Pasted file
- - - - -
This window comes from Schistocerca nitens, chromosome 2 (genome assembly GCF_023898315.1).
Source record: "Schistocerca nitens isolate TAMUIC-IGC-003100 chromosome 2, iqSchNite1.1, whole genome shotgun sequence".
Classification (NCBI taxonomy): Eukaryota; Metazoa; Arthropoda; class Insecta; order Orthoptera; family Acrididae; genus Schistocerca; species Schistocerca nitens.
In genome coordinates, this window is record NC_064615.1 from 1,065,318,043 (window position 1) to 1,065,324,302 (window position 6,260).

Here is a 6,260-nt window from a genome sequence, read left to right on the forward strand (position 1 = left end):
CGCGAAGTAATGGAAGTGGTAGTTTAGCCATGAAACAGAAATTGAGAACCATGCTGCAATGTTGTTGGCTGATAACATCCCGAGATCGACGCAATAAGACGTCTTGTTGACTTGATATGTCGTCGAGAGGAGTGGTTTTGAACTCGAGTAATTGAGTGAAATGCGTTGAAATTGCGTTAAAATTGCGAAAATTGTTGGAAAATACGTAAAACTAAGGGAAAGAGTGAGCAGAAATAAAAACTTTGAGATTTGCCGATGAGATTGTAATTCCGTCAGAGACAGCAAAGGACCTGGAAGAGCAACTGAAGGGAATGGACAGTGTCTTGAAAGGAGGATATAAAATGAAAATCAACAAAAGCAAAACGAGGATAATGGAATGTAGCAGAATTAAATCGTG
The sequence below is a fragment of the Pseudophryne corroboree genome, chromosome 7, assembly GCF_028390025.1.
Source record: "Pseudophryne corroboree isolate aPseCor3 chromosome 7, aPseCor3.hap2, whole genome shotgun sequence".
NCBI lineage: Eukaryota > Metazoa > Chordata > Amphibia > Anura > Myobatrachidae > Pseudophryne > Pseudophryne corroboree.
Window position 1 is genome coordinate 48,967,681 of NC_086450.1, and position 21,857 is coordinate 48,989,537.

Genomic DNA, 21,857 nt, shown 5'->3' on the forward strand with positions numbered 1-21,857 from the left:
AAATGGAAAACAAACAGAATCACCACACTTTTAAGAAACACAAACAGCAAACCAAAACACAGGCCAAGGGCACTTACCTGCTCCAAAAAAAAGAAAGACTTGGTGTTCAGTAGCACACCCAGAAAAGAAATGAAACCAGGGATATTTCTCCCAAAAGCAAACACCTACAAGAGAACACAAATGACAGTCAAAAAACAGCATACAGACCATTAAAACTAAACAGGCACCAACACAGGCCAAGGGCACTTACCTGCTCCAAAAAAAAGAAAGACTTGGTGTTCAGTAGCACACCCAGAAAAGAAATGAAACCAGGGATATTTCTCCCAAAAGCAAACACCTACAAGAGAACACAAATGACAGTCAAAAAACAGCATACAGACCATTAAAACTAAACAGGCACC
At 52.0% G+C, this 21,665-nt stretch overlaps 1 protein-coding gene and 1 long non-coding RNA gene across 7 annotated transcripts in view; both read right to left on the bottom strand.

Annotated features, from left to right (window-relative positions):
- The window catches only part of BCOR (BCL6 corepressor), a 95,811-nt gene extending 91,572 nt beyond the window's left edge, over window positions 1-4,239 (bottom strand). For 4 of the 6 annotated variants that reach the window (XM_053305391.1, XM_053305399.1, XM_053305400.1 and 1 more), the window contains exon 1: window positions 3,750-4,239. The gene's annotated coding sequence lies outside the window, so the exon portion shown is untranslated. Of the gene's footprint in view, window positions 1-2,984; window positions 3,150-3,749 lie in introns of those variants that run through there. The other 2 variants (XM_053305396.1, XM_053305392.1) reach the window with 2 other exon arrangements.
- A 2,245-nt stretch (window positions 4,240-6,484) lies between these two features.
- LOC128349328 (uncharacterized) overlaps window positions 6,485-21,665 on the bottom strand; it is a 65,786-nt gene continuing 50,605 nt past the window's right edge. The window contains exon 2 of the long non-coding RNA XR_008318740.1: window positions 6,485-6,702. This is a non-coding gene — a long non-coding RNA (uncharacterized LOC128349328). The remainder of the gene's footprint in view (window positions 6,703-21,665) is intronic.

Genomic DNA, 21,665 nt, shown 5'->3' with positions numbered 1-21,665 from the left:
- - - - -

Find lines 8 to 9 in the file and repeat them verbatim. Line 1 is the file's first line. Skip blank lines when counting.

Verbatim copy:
Source record: "Pseudophryne corroboree isolate aPseCor3 chromosome 7, aPseCor3.hap2, whole genome shotgun sequence".
NCBI lineage: Eukaryota > Metazoa > Chordata > Amphibia > Anura > Myobatrachidae > Pseudophryne > Pseudophryne corroboree.